We’ll see come mid-September.  In the meantime, here’s a list of state senators who can be fairly accused of not feeling very strongly about the right of Pennsylvanians to have a say in electing the future president of the United States.  Put another way, here’s a list of legislators who think their job is to represent the PA GOP and the elections bureaucracy, not their constituents.  These are the men in the GOP majority that run the relevant committee in the Senate:

Jeffry Piccola, Chairman: Western PA lawyer, 33rd degree Mason.  PA State Legislator pretty much is entire professional career.

“Citizen” Mike Folmer, Vice Chairman: He seems right on so much else– as evidenced by the post here— so one can only hope if he has the opportunity to make this right, he will forthrightly do so.

Joe Scarnati, Senate President Pro-Tempore: From legislative freshman to President Pro-Tempore in less than two terms.  How does one do that?  Not by putting voters first, I bet.  But who knows?

I’m going to e-mail Folmer to ask what we can do.  I suspect he is capable of listening to reason.  He also happens to represent a region next to where I actually live.

More Giuliani, Fitzpatrick, and Murphy

An anonymous commenter below pointed out in the previous post I once typed in “Fitzgerald” when I meant Fitzpatrick.  Sorry about that, and thanks to him or her for pointing it out.  I trust my sharp readers will be able to sort things out in context.  But hey,  I was right 83% of the time, and I’ll put that record against that of any blogger!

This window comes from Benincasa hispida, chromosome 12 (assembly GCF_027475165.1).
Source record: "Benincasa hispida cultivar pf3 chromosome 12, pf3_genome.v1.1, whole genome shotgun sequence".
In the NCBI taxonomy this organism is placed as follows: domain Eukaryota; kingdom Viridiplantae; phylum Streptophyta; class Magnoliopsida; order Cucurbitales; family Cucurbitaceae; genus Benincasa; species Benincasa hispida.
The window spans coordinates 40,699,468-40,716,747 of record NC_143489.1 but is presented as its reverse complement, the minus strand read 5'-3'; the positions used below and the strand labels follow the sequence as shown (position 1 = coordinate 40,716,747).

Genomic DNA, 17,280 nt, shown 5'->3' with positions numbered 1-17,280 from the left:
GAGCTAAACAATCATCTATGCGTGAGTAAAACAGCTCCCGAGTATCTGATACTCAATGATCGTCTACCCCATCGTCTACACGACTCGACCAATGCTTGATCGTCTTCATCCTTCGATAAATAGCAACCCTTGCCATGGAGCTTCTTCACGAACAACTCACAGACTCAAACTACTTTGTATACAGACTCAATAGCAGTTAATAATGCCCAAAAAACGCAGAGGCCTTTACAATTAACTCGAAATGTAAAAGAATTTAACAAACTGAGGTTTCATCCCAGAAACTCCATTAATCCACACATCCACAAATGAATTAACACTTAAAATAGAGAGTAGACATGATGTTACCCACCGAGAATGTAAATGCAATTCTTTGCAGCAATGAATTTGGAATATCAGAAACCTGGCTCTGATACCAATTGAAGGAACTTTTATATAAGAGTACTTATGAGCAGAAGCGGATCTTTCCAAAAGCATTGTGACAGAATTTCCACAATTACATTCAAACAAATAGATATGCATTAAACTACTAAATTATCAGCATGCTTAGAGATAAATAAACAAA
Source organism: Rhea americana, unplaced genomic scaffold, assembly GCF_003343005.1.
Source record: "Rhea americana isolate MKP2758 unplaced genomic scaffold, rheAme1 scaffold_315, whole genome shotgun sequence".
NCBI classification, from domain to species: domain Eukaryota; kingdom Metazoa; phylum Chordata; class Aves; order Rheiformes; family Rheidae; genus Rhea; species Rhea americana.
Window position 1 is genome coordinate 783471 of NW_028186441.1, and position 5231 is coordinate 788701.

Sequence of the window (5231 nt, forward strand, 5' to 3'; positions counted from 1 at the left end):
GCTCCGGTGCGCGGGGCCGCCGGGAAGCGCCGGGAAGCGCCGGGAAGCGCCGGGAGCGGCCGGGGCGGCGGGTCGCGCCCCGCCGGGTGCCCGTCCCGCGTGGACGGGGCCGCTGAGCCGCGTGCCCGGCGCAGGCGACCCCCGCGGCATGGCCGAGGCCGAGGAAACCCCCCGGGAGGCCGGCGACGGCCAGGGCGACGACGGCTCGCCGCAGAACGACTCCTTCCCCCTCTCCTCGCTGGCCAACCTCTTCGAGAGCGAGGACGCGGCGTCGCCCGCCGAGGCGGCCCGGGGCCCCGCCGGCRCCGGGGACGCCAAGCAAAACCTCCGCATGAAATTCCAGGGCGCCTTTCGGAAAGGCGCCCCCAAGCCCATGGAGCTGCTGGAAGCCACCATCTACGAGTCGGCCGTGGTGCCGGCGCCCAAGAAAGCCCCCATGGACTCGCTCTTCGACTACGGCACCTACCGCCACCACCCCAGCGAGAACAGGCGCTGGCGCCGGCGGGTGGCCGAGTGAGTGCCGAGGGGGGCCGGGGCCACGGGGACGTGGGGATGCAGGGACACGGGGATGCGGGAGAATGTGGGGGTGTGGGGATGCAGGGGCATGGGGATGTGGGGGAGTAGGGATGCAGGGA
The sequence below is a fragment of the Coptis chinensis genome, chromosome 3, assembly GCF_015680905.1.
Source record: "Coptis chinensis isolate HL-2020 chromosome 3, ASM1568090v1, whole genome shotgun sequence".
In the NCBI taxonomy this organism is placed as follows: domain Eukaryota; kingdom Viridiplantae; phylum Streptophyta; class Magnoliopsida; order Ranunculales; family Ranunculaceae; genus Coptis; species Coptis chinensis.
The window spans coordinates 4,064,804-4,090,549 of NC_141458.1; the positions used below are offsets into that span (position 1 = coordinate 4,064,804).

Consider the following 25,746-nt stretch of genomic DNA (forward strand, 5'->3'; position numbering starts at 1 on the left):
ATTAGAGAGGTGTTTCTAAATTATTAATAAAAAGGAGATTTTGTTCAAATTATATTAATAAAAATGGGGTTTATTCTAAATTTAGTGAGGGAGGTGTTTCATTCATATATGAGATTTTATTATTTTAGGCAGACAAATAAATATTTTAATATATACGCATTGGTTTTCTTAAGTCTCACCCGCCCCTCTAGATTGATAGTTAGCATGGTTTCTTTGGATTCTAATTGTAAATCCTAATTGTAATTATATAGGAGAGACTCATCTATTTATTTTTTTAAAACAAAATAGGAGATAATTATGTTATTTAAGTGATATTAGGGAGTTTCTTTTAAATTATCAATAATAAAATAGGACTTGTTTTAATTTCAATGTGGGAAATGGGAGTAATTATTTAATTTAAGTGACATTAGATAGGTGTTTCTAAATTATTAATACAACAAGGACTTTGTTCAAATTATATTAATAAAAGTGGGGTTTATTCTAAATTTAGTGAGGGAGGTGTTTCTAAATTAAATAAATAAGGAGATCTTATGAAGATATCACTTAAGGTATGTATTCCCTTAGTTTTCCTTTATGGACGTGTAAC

If we’re being scrupulous about facts as opposed to typos, though, I would like to note most entries indicate Murphy was in Iraq for SEVEN months, rather than the six Anonymous indicates.

More important is the question regarding the valor of Captain Murphy in Iraq, and Bosnia before that.  The commentor claims Murphy is not much of a hero, doing nothing but working detention camps paying off the families of dead Iraqis.  That may be mostly true, but he did prosecute at least one baddie: Sheik Moyad, a lieutenant of Muqtada al-Sadr.  Kerry, he notes, actually saw real action on a very dagerous Swift boat.

Now, I don’t in any way belittle Kerry’s Vietnam service, only his conduct afterwards.  Similarly, I would need to have all sorts of evidence to belittle the service of an airborn assault qualified Captain who earned a Bronze Star.  It may be true– I don’t know– that Murphy did nothing but some viscious lawyering.  But given the nature of wars in the 21st century I would suggest viscious lawyering is not without value.

Again, I have little opinion on the merits of these two men to serve their district in the US House.  It does interest me that Fitzpatrick is more likely to run if Rudy Giuliani in on the ticket.  I wonder if there are many other GOP candidates in PA who feel the same way.

PA GOP Ex-Congresscritter Fitzpatrick & Rudy

Former member of the US House Mike Fitzpatrick has apparently hitched his star to Giuliani.  See this post from Josh at PA Ave.  If Giuliani wins an earlier PA primary, or still appears the favorite for the nomination in the fall, then Fitzgerald will take another crack at Patrick Murphy, who took his seat in the ’06 bloodbath.  And likely get buried by an avalanch of left-wing netroots money, by the way.